Contrary to the weather forecast, when I left the albergue this morning there was no hint of wind, although it was cold – 6 degrees centigrade I am told. I was well wrapped up and set off along the road for the first few km’s. I stoppd for my morning drink after less than 4 km at the charming donativo cafe ‘Sendero del Peregrino’ in A Souteleira (look them up on facebook).
I have been taking photos of the camino markers that have been carved into local chunks of granite by a ‘famous’ artist. Unfortunately I do not know the artist’s name, but some of the markers are very attractive.
You may have noticed a distinct lack of stork photos over the last week or so. I haven’t seen one now for several days. But as one photo opportunity disappears, so another raises its profile and I was delighted today to see my first horreo – a construction for storing corn, mostly very ancient although occasionally more modern examples can be seen. They often have a religious symbol on the roof and are raised off the ground by granite ‘mushroom’ shapes, which stop rodents from climbing up and eating the spoils I also discovered a different way of storing corn today – most attractive.
There were several stretches of the walk that meandered through woodland – I am seeing more pine trees now and the smell is lovely.
I took another break at the village of Alberguería where there is an amazing cafe where there are hundreds, probably thousands, of scallop shells upon which pilgrims have written their details and now adorn every surface and hanging space. Quite a sight.
I took the opportunity of this stop over to strip off some of my layers as I had now warmed up. But I hadn’t taken into account that I was about to hike up an enormous hill and with the increasing height came an increasing wind that became increasingly cold. All layers were reapplied a bit swiftly.
There was more beautiful moorland and woodland, and although the sky became increasingly threatening, I only felt a couple of light spots of rain and it came to nothing.
After a long trek on an arrow-straight farm track we re-entered woodland for the last few km’s – a lovely way to end the walk, which was more or less the same length as yeaterday’s, but seemed a bit longer.
My little gang, now consisting of Paul, Danish Aase, German Wilfried and Swiss Peter all arrived at our destination within a few minutes of eachother and were amazed to find the 24 place albergue quite full. We all had to accept top bunks, whilst wondering where everyone had come from. Mostly it seems they walked a short stage from Alberguería. We greeted Jesus and Mary, and a few other faces we had seen previously.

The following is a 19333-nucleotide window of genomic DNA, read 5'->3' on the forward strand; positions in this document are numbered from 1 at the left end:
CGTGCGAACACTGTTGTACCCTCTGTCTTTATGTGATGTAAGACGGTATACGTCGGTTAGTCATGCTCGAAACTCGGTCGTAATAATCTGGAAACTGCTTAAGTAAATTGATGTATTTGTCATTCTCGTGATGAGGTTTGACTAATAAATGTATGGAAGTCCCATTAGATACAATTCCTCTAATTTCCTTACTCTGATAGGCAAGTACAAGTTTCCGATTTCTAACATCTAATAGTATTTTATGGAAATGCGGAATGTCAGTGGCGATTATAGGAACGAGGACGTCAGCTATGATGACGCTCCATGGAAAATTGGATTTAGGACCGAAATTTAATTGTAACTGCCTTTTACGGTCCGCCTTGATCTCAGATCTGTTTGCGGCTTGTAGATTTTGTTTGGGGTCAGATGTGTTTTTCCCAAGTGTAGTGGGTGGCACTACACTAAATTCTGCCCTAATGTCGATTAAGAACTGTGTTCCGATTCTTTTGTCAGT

My phone decided to turn itself off towards the end of the day’s walk so I don’t have my own details for you, but here are the stats from someone else who has posted to wikiloc.
Distance according to Wikiloc – 34.3 km
Accumulated elevation uphill 1,020 metres
Accumulated elevation downhill 938 metres
Total distance walked 1,180.6 km, average 27.4 km per day
Maggie those grain stores are amazing. Like you, I also adore the scent of Pine trees. Glad you didn’t get wet today. Being wet and cold would be very unpleasant. More photos of the west of Ireland, even the sky looks similar. Another long days walk but it really doesn’t seem to take a feather out of you. Onwards, buen camino.
loving the photos, all the shells are really touching, great blog.
Awed! Buen Camino!
Soon there will be no place for the shell but what a whack of pilgrims’ names. Kind of fantastic picturing them passing through like you. Hope supper is good tonight and you don’t have to get up more than once in the night. 😀
Did you write your name on a shell Maggie? The skies looked a little angry today but the wildlife as pretty as ever. My camera is the same as yours…. I think I need a little more practice though!! It’s probably more to do with the photographer than the camera me thinks! Buen Camino….
Great stuff Maggie. Beautiful pics
I hope you added a Maggie Shell! See you soon. Sue x